If one listens to the panel of experts gathered for a “place-making” conference last week at the University of Oklahoma, the turnout of planners, civic leaders, young professionals and interested residents was unprecedented.
Several hundred gathered for the conference in which speaker after speaker told about how people in the younger generation want to be freed from automobiles, how they idealize urban living over the suburban lifestyle pursued by the baby boomers. The audience was told how making a city more walkable and friendly to community building is not just key to thriving in the 21st century, but also in combating the nation's growing health crisis.
Consider Oklahoma City's urban core an experimental laboratory in this sort of thinking — and indeed the embryo for an expanding chorus of voices seeking an end to the pursuit of a perfect grid of four-lane streets that can move motorists to any point in this 622-square-mile city within about 20 minutes.
If one reads the annual citizen surveys compiled by City Hall, one might conclude this experiment is not being embraced by the overall populace, which listed street maintenance and quick and easy traffic flow as top priorities.
Dig deeper into that survey and one sees no mention of the walkability issues — most notably the perceived scarcity of sidewalks and public transit — that have attracted hundreds of people to a series of community planning town hall meetings this past year.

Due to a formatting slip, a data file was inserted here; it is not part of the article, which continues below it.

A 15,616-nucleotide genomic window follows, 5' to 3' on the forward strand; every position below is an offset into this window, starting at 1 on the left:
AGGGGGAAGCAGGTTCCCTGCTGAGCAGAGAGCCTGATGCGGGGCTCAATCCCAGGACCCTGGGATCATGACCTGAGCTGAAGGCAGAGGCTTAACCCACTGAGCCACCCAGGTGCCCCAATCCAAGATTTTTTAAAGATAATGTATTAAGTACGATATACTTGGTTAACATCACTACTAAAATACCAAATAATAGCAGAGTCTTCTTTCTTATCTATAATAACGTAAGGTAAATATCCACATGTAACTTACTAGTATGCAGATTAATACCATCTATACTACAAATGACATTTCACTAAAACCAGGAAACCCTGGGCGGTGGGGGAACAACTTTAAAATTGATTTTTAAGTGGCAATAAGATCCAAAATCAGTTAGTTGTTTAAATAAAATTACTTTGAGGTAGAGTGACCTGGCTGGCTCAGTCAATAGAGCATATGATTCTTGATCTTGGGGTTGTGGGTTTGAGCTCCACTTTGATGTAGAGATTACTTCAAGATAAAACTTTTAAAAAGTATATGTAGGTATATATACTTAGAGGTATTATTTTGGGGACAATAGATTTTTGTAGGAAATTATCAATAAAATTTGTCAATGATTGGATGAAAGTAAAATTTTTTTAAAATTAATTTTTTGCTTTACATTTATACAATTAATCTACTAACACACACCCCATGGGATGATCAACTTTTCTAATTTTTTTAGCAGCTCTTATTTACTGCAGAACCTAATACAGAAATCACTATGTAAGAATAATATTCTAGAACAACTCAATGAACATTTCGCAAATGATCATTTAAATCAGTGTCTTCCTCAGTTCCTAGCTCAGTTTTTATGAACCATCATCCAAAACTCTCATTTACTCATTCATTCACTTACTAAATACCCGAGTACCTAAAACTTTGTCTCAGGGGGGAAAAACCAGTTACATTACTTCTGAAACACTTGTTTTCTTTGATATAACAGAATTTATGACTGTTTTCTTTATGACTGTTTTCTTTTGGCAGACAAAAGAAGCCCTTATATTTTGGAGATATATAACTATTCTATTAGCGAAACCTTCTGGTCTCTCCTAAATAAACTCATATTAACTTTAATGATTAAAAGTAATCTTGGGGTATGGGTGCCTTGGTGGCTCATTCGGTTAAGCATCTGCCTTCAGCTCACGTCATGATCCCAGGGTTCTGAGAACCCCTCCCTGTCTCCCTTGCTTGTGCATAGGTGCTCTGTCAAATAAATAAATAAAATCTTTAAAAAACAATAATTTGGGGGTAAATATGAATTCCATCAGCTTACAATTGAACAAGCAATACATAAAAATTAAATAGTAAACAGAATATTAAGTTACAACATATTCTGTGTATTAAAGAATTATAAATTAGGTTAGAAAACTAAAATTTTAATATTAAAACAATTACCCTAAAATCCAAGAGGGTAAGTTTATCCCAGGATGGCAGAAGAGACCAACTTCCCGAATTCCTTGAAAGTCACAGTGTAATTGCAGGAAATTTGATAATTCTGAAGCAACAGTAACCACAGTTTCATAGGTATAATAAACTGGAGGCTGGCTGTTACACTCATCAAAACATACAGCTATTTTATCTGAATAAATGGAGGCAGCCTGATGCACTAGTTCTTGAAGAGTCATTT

Signs of progress
Oklahoma City in some ways is making progress when it comes to walkability and becoming the sort of place that might have a shot at keeping its young creative class. In the urban core, the Project 180 downtown makeover has introduced dedicated bike lanes (but not without some resistance from city engineers), electric vehicle charging stations, bicycle racks and more street furniture and landscaping.
Something must be catching the interest of residents far beyond the urban core. The city's survey shows a growing percentage — 85 percent in 2012 compared to 81 percent in 2011 — have visited downtown. Leisure, sporting and cultural events all led in reasons for such visits, with 71 percent of downtown visitors making it to the urban core at least five times a year, and with 23 percent saying they had come downtown more than 20 times a year.
So we know downtown Oklahoma City must be making some sort of impression on the overall population.
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